Old, older, oldest ~

I have many passions (far too many, according to some) but the one that has captured my soul in photography for as long as I can remember is a passion for antique and non-silver photography. I'm an ardent collector of old photographs (but oddly not so much old cameras; I'm more a "software" guy than a "hardware" guy, I guess) and have at times been a dedicated practitioner of the arts, working in platinum and gum dichromate. The juncture of history and photography is fascinating. The one above is a salted-paper print; the inscription on the back, carefully recording the family names, is dated 1865. And why that fascinates me is this: the actual light that made this photograph reflected directly off those people, and I'm holding that light in my hand. That thrills me right down to the bone.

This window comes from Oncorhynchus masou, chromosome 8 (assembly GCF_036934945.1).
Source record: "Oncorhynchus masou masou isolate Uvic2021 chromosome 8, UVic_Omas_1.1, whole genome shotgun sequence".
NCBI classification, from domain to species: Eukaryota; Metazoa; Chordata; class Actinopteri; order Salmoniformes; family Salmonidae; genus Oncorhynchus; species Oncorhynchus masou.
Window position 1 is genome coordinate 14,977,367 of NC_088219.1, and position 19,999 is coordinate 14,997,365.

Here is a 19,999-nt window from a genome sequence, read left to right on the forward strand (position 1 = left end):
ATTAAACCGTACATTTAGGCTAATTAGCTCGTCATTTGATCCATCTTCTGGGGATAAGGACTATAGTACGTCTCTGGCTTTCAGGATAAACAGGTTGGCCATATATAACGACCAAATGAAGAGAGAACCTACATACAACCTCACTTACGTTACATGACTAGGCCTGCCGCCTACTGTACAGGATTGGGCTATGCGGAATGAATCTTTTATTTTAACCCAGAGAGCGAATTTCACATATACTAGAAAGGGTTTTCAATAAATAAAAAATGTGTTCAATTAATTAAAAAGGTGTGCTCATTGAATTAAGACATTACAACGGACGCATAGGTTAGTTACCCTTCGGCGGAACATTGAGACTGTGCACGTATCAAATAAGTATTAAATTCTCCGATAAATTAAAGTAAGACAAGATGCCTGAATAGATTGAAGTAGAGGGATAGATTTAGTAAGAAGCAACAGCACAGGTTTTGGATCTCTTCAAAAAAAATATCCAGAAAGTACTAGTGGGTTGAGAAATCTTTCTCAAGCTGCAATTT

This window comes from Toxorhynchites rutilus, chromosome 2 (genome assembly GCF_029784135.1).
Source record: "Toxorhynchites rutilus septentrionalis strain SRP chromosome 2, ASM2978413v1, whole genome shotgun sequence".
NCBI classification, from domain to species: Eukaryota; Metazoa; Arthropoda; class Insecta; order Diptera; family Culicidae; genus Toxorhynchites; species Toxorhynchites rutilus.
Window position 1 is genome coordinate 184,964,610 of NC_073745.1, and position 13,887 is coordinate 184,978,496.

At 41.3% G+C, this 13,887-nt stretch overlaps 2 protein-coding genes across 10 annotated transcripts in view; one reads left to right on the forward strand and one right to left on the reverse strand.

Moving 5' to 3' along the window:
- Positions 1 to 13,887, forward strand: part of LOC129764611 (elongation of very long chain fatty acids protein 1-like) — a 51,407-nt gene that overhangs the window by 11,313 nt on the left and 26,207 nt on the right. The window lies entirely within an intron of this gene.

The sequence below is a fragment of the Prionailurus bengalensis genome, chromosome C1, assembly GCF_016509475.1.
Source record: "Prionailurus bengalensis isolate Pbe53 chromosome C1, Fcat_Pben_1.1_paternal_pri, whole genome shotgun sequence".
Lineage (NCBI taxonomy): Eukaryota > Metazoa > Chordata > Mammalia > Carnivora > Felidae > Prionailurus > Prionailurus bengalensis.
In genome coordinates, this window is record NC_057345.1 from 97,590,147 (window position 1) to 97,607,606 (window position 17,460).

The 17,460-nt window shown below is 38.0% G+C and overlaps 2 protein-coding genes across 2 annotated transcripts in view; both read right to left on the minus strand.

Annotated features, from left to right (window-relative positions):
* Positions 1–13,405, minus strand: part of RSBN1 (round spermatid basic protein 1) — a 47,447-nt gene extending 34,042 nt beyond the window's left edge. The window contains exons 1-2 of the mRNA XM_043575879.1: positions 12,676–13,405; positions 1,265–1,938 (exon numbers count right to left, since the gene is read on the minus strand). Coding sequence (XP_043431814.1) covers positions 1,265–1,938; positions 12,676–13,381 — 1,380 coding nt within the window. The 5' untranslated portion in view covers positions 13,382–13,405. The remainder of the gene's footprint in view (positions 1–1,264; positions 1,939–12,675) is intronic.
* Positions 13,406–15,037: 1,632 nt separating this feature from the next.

I had a contract for several years with Whitman College in Walla Walla, restoring old negatives and prints.  We had a beautiful old Elwood 5 x 7 diffusion enlarger, so we were able to print directly from some very old glass plate negatives. Bringing an old colloidal wet-plate negative back to life can really change the way you view photography's history, as well as your own.

The people you see reappearing on such a print, long dead more than a century,  would have interesting things to tell us if we could only listen. It makes me wonder what sorts of things we may want to tell some future restorer, a century from now, deciphering a by-then obsolete digital file.

Hope it's worth the telling.